Amazon, always on the lookout for more products to sell on its e-commerce platform, is taking a turn to ethically sourced home essentials for its latest launch. Amazon Elements, debuting today, is a new own-brand line aimed at consumers willing to pay a little extra for products made with more transparency and ideally fewer nasty ingredients, with QR Codes included on the packaging so you can find out as much as you want to know. The first Elements products on offer will be a range of diapers and baby wipes.
Elements is notable for a couple of other reasons: it’s yet another extension for Amazon into own-branded goods; and it’s another example of how the company is pushing its premium loyalty program. For now, Elements products are only available to Prime members.
From the looks of it, Elements is a direct competitor to Honest.com, the company co-founded by actress Jessica Alba that — yes — offers ethically sourced home essentials, including diapers and other baby products. Honest.com, which has raised over $120 million in VC funding, is possibly one of the more high-profile competitors, but there are actually dozens of others, including several that sell on Amazon.com’s marketplace.
That level of competition, and Amazon’s entry into it, underscore how transparency and ethical standards in products have started to become more mainstream demands for a certain demographic. (Another mark of that rise: Whole
Customer demand is what Amazon is saying motivated it to break into the category:
“The two things customers told us they want are premium products that meet their high standards, and access to information so they can make informed decisions. Amazon Elements offers both,” said Sunny Jain, Amazon.com Consumables Vice President in a statement. “We’ve leveraged our strengths in technology to bring customers an unprecedented level of information about these products.” Details will include ingredients, explanations of those ingredients and their origins, date and place of manufacture, and more.
I have reached out to Amazon to see if the company can give a bit more insight into how Elements will develop.
Will parents who don’t subscribe to Prime ever get a chance to buy these diapers and wipes? What other products will Amazon add to the mix in the future?
For now, there seems to be at least a small clue in answer to the latter of those questions. In the menu of items listed for Amazon Elements, in addition to the baby products, Amazon also includes vegetable juice beverages from its grocery and gourmet food category — although clicking through doesn’t produce any items.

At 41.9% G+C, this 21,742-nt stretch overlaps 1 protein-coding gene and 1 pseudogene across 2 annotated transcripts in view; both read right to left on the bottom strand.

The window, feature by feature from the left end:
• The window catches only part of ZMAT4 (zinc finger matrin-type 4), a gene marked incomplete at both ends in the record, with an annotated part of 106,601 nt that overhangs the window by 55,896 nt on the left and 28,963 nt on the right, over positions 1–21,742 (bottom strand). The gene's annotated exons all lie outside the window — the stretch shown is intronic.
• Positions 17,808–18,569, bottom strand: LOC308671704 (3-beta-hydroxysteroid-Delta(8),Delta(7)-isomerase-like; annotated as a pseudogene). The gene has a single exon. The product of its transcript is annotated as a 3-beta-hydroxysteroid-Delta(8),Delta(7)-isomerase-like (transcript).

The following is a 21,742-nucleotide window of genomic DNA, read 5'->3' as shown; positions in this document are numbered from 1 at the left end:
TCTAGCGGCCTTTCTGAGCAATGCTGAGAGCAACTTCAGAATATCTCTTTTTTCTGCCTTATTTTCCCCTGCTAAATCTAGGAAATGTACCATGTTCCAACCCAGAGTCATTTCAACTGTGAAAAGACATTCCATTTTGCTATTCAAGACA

Amazon, it seems, has decided to launch these early Elements products on its own site, rather than offer them through Diapers.com, its Quidsi property dedicated to — you guessed it — baby and kids products. (We’ve asked if Elements products will ever make their way there, too.)
It seems that for now the main focus is to go slowly on this launch (a common strategy for Amazon). Tapping into the growing interest in premium products like these, Amazon is using that as a carrot to bring more users on to Amazon’s Prime offering.
The thinking here, of course, is that the kind of person who may have the means to spend a little more on nicer nappies for their little ones may also be the same kind of person who might be interested in paying a bit more to get other extras from Amazon.
And as a sidenote, focusing on new parents is smart: in my own personal experience as a new mom, I found myself often more willing to buy premium products for my kids (say, organic shampoo and those chlorine-free nappies) than I was willing to spend that kind extra of money on the same sorts of products for myself. In other words, tapping into the new-parent category, you may actually be casting your commerce net wider than it might normally reach.
The focus on offering an own-brand goods, meanwhile, seems to be a growing category for the company. In addition to its Kindle e-readers, tablets and smartphone, Amazon also offers AmazonBasics, a range of electronics accessories but also other products, like outdoor furniture. Now with Elements, it can add own-brand premium products to the mix.
Update: Amazon tells me that there is no plan to extend the service outside of Prime. “We are constantly adding value to the Amazon Prime membership program,” a spokesperson says. “Amazon Elements adds greater selection and convenience for Prime members.” It’s not commenting on any future products.